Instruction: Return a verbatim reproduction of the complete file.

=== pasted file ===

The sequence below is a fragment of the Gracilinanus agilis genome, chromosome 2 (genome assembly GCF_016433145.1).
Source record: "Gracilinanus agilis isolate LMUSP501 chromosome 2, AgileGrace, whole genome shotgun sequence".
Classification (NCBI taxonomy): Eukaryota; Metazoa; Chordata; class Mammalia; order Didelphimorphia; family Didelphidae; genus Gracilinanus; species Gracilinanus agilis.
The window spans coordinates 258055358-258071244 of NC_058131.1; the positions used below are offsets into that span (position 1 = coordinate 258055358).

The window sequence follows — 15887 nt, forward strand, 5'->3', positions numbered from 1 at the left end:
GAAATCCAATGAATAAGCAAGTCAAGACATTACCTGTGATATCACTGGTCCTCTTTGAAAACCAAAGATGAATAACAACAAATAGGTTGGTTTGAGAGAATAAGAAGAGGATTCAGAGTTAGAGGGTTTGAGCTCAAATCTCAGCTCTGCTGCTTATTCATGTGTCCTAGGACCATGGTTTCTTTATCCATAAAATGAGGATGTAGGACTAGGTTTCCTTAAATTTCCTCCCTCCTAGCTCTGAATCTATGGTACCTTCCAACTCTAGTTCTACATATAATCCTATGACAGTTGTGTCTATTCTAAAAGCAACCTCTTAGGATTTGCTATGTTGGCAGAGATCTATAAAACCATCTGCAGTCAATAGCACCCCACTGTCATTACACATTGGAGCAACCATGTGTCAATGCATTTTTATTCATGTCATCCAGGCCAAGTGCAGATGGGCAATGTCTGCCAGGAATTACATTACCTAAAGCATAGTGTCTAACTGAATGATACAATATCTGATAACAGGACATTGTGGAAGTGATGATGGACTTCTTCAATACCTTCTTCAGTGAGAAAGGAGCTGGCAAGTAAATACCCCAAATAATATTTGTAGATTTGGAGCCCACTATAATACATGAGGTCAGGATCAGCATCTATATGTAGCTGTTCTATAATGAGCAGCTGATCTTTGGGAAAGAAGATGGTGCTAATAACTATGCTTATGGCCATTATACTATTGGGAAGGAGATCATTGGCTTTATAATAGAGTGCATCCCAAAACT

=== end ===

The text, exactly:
The sequence below is a fragment of the Gracilinanus agilis genome, chromosome 2 (genome assembly GCF_016433145.1).
Source record: "Gracilinanus agilis isolate LMUSP501 chromosome 2, AgileGrace, whole genome shotgun sequence".
Classification (NCBI taxonomy): Eukaryota; Metazoa; Chordata; class Mammalia; order Didelphimorphia; family Didelphidae; genus Gracilinanus; species Gracilinanus agilis.
The window spans coordinates 258055358-258071244 of NC_058131.1; the positions used below are offsets into that span (position 1 = coordinate 258055358).

The window sequence follows — 15887 nt, forward strand, 5'->3', positions numbered from 1 at the left end:
GAAATCCAATGAATAAGCAAGTCAAGACATTACCTGTGATATCACTGGTCCTCTTTGAAAACCAAAGATGAATAACAACAAATAGGTTGGTTTGAGAGAATAAGAAGAGGATTCAGAGTTAGAGGGTTTGAGCTCAAATCTCAGCTCTGCTGCTTATTCATGTGTCCTAGGACCATGGTTTCTTTATCCATAAAATGAGGATGTAGGACTAGGTTTCCTTAAATTTCCTCCCTCCTAGCTCTGAATCTATGGTACCTTCCAACTCTAGTTCTACATATAATCCTATGACAGTTGTGTCTATTCTAAAAGCAACCTCTTAGGATTTGCTATGTTGGCAGAGATCTATAAAACCATCTGCAGTCAATAGCACCCCACTGTCATTACACATTGGAGCAACCATGTGTCAATGCATTTTTATTCATGTCATCCAGGCCAAGTGCAGATGGGCAATGTCTGCCAGGAATTACATTACCTAAAGCATAGTGTCTAACTGAATGATACAATATCTGATAACAGGACATTGTGGAAGTGATGATGGACTTCTTCAATACCTTCTTCAGTGAGAAAGGAGCTGGCAAGTAAATACCCCAAATAATATTTGTAGATTTGGAGCCCACTATAATACATGAGGTCAGGATCAGCATCTATATGTAGCTGTTCTATAATGAGCAGCTGATCTTTGGGAAAGAAGATGGTGCTAATAACTATGCTTATGGCCATTATACTATTGGGAAGGAGATCATTGGCTTTATAATAGAGTGCATCCCAAAACT